Publisher description for Malcolm X : a revolutionary voice for African Americans / Beatrice Gormley.
Bibliographic record and links to related information available from the Library of Congress catalog
Information from electronic data provided by the publisher. May be incomplete or contain other coding.
What is looked upon as an American dream for white people has long been an American nightmare for black people. Malcolm X—born Malcolm Little—experienced that nightmare firsthand even as a small boy, when white supremacists firebombed his family home. Such terrifying moments, along with years of daily racist insults and barriers, shaped Malcolm’s life, transforming him into one of the most articulate and rousing black nationalist leaders of all time. Beatrice Gormley, a prolific author of biographies for young people, captures Malcolm X’s growth: his youth as a petty criminal; jailhouse conversion to the Nation of Islam; marriage to Betty Shabazz, which yielded four children; break with Elijah Muhammad and embrace of traditional Islam; and assassination in Harlem’s Audubon Ballroom.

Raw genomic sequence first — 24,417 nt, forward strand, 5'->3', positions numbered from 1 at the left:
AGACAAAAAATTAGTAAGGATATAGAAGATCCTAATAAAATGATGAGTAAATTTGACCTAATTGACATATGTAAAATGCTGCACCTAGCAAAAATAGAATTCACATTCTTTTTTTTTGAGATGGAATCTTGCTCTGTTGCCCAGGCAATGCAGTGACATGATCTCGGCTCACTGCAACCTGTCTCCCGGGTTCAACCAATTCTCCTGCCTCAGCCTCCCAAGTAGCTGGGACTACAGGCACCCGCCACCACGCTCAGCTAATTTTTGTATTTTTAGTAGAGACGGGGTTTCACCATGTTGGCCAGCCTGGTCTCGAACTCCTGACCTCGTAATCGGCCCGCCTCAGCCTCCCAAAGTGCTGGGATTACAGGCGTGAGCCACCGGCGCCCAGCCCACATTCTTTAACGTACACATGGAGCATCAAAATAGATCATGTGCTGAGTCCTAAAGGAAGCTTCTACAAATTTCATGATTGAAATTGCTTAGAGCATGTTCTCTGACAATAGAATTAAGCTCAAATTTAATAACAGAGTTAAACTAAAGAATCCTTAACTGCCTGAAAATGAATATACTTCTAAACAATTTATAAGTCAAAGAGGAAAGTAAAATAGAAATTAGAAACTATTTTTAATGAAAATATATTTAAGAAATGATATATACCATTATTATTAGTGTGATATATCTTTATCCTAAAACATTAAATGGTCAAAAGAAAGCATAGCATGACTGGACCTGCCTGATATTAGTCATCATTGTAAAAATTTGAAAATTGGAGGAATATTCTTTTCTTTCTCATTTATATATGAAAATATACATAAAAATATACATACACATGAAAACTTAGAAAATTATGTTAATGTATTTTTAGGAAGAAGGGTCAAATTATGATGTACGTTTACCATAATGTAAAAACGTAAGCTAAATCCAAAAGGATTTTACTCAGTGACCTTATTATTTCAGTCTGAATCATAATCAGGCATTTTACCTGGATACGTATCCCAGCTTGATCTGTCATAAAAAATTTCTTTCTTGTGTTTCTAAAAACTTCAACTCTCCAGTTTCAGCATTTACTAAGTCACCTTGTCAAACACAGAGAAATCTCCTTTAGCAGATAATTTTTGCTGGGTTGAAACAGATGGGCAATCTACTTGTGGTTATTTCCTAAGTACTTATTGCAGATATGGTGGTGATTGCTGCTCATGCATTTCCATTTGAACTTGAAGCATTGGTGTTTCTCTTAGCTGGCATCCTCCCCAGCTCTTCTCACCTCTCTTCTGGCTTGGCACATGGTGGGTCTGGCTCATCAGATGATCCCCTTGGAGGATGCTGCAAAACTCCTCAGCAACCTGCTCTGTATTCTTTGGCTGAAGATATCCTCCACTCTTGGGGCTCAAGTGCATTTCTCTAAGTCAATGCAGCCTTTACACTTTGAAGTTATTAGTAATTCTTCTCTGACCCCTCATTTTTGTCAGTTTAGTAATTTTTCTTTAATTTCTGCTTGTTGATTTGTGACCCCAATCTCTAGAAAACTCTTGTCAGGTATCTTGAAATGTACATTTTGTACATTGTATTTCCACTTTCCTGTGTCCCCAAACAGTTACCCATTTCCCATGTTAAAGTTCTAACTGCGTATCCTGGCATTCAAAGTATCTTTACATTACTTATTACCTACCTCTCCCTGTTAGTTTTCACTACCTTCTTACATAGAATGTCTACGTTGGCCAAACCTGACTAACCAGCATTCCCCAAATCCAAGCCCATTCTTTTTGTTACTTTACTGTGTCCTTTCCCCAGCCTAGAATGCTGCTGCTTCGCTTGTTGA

Library of Congress subject headings for this publication:
X, Malcolm, -- 1925-1965 -- Juvenile literature.
Black Muslims -- Biography -- Juvenile literature.
African Americans -- Biography -- Juvenile literature.